Where to begin?
I had an incredible time staying at Hostel Hoff! I was there as a solo volunteer for 12 weeks at the end of 2019 and loved every second of it.
The hostel is based in Moshi which is a reasonable sized city in the North of Tanzania. As a white female, I felt safe walking around town on my own during the day, just be sensible, don't show your valuables and dress appropriately! Don't be scared to say no to men on the streets who will try to sell you things you do not want. Do not go out walking at night, even in groups, it is not safe. Use trusted transport.
There are lots of trips available that can be organised through the hostel, you can visit the hot springs, go on safari and even climb Kili if you're brave enough! It's also easy to organise a trip to Zanzibar yourself as you can fly from Kilimanjaro airport.
The Hostel itself is beautiful. On a clear morning you can view Kilimanjaro. The gardens are well cared for by the wonderful gardeners who are always friendly. I was staying in a four person tent outside, it was nice and cool at night. There is plenty of storage space for clothes and a fan in the tent if needed. There are also smaller tents and indoor rooms available. Inside the Hostel there is a kitchen where you can prepare food and a living room with a TV for watching films. Power cuts are frequent (this is Africa!) so take a power bank and a torch. There is an outdoor toilet and shower block and indoor bathrooms too. There is a board in the communal area outside where any important information will be written. The hostel is a great place to meet other travellers and experience living with people from cultures around the world.
Water is available from the hostel for 15USD per month. I'd recommend this as it is cheaper than buying from town. If you do not have a reusable water bottle you can buy one from the supermarket. Unfortunately for the duration of my stay the wifi only worked for two days. Data is available to buy - buy a local sim card, it is not too expensive and wifi is sometimes available at local restaurants.
It's worth noting that in general all staff and volunteers at the hostel speak at least some english and it is generally the language used as there are volunteers from all over the world. It's also worth learning kidogo kiswahili as it will come in handy both in town and at the projects!
The food was lovely! Breakfast and dinner are provided at the hostel each day. Breakfast includes eggs, pancakes, toast, fruits, tea and coffee. The dinner menu went in a two week rotation and the food is tasty! The hostel caters for vegetarians but it's worth mentioning that Tanzania in general doesn't offer great vegetarian alternatives. You can use the kitchen during the day to make your lunch but I'd recommend going into town and trying some of the local food! The market is great fun and you can haggle the price of your food. It's worth mentioning that if you're not a swahili speaker you'll be charged quite a high price because the locals associate foreigners with having lots of money.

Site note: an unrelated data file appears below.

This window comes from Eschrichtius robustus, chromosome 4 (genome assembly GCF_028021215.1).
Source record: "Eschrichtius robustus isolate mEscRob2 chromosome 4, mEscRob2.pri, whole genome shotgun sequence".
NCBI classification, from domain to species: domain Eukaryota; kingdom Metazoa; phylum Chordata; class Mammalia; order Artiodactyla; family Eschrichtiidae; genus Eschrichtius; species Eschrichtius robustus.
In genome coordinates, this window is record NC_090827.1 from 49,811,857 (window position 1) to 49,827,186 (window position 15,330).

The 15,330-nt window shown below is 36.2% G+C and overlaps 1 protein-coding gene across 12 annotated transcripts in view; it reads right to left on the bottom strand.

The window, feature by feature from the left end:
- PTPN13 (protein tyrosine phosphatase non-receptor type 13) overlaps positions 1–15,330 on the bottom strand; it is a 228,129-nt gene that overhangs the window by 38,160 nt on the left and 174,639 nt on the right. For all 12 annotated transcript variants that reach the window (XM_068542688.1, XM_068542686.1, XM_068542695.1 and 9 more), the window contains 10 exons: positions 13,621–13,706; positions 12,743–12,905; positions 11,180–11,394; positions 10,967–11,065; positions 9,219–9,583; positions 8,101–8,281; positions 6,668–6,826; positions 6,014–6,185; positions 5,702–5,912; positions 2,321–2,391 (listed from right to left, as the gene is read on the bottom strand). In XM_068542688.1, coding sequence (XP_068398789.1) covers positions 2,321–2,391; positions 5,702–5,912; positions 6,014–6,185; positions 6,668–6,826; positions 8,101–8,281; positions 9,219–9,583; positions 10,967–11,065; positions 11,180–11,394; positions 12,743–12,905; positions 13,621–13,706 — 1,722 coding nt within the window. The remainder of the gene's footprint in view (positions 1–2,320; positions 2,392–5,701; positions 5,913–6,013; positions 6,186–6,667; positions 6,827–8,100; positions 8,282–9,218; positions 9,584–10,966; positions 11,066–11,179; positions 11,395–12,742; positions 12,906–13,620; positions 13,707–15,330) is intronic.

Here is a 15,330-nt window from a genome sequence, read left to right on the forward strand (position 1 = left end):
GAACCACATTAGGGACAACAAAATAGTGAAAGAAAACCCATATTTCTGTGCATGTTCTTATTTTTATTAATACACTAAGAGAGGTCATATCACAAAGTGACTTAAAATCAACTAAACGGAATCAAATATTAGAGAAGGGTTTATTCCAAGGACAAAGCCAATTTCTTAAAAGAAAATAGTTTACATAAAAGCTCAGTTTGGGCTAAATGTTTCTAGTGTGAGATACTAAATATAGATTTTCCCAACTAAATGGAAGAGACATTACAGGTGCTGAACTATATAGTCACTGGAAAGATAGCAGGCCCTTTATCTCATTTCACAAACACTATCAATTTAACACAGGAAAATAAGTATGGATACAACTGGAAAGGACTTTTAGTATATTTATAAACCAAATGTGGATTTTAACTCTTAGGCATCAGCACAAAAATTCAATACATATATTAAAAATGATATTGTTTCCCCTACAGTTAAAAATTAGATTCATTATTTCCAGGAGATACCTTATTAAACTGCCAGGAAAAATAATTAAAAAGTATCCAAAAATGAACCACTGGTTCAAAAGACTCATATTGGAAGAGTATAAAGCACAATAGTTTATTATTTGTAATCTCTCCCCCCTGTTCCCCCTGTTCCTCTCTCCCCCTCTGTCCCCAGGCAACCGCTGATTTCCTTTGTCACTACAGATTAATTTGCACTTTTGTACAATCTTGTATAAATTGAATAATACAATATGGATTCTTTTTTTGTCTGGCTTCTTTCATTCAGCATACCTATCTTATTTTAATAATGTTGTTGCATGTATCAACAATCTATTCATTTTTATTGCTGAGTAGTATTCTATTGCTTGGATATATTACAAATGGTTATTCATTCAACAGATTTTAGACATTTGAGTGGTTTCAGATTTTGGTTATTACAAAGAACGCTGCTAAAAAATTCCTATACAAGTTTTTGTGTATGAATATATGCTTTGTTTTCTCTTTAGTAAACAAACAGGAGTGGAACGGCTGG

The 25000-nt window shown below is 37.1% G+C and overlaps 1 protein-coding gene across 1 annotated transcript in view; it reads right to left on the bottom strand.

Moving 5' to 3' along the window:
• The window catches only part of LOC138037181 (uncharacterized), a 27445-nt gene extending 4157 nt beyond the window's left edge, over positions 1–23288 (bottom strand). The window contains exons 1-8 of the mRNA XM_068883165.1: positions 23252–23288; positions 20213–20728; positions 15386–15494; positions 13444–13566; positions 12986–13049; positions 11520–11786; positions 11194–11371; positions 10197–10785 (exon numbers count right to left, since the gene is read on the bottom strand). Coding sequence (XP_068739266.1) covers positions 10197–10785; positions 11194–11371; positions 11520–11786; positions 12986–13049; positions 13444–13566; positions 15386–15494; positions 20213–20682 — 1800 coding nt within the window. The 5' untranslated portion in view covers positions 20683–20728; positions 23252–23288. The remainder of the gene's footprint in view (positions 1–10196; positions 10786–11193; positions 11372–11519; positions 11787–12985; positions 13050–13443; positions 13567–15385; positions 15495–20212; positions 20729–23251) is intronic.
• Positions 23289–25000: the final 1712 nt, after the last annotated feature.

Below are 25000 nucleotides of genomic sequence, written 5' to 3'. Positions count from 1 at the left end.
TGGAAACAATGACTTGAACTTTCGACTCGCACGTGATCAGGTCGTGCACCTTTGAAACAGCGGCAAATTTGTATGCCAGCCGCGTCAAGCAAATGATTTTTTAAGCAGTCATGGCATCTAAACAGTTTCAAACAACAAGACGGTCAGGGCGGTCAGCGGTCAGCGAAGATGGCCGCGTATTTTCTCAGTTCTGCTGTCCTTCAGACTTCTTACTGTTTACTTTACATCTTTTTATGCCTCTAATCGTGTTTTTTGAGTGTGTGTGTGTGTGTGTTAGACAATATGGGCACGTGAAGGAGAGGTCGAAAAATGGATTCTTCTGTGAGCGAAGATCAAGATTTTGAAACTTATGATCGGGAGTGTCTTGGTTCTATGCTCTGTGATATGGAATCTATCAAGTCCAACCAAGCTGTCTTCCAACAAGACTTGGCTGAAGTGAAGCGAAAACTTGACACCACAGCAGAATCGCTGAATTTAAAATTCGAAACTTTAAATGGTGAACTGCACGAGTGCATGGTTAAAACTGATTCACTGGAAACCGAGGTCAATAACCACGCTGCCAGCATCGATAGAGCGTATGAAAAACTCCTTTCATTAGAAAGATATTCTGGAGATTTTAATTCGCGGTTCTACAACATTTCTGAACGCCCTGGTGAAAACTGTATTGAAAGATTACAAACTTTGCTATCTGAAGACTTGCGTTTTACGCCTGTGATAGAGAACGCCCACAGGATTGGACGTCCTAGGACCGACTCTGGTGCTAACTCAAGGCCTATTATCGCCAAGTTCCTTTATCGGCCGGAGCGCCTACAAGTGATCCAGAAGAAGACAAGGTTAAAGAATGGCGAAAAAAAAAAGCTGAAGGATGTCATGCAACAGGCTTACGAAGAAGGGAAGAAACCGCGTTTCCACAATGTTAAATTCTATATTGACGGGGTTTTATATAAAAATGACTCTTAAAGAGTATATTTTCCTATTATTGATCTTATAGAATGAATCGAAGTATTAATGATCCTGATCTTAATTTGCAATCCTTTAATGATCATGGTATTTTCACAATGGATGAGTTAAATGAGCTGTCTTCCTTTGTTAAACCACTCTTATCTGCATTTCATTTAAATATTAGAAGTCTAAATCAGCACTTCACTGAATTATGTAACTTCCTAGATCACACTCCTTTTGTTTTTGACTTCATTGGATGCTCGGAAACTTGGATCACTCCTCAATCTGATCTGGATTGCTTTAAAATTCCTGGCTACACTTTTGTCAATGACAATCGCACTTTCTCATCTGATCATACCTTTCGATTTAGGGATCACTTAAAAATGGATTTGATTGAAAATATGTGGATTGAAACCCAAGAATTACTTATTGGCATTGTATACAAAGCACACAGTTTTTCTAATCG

The staff at the hostel were great, there are two guards who are always around - even if it is just to kill a tarantula! They are very friendly and knowledgeable about their country. The rooms and tents are cleaned every day and there is a laundry service available too. The hostel has a manager who lives on site and is available to answer any questions. All staff are very approachable and welcoming! They will help you to learn swahili too!
I volunteered at a project which supports girls who have been affected by early marriage and female genital mutilation. The project was a short walk from the hostel. I loved every second of my project, the girls were amazing and the staff care a lot about what they do. It's worth mentioning that for some projects, there can be a lot of travel involved and this can become expensive if you are staying there for a long time.
Things I wish I'd known before going:
Don't bother taking loads of toiletries with you, you can buy soap, shampoo, conditioner etc there very cheaply.
It's not easy to find sun cream or after sun in Moshi because the locals don't use it.
YOU WILL NEED FACTOR 50.
Female travellers - it is VERY difficult to find tampons as they are not generally used in Tanzania.
There was an ongoing debate about whether malaria tablets were needed whilst staying in Moshi. Malaria does not seem to be present in Moshi however many of the trips involve leaving the city and travelling into rural areas where it is common.
It's also worth having very good travel insurance. The local hospital is good and the staff speak english. If you need the hospital someone local will come with you to help. The nearest "western" hospital is Nairobi.
I hate to mention any negatives but no trip is perfect!
It was a shame the wifi didn't work whilst I was there, I am not somebody who is on my phone a lot but I think some travellers struggled without it.
Obviously Tanzania is full of various snakes, spiders, insects etc and you will be covered in mosquito bites - take lots of repellent and long clothing!
Generally the trips from the hostel are somewhat expensive in comparison to Tanzania as a whole. They are worth doing but try to haggle down the prices if you can.
It can become a bit tiring living at the hostel for a long time and having a constant turn over of other volunteers coming and going. This is the nature of staying somewhere like this but I promise you will make many lifelong friends throughout your stay. I'd recommend staying for at least 4 weeks to fully experience Tanzania!
All in all I fully recommend Hostel Hoff! It was an incredible experience and now I have a second family in Africa. I will go back to visit someday!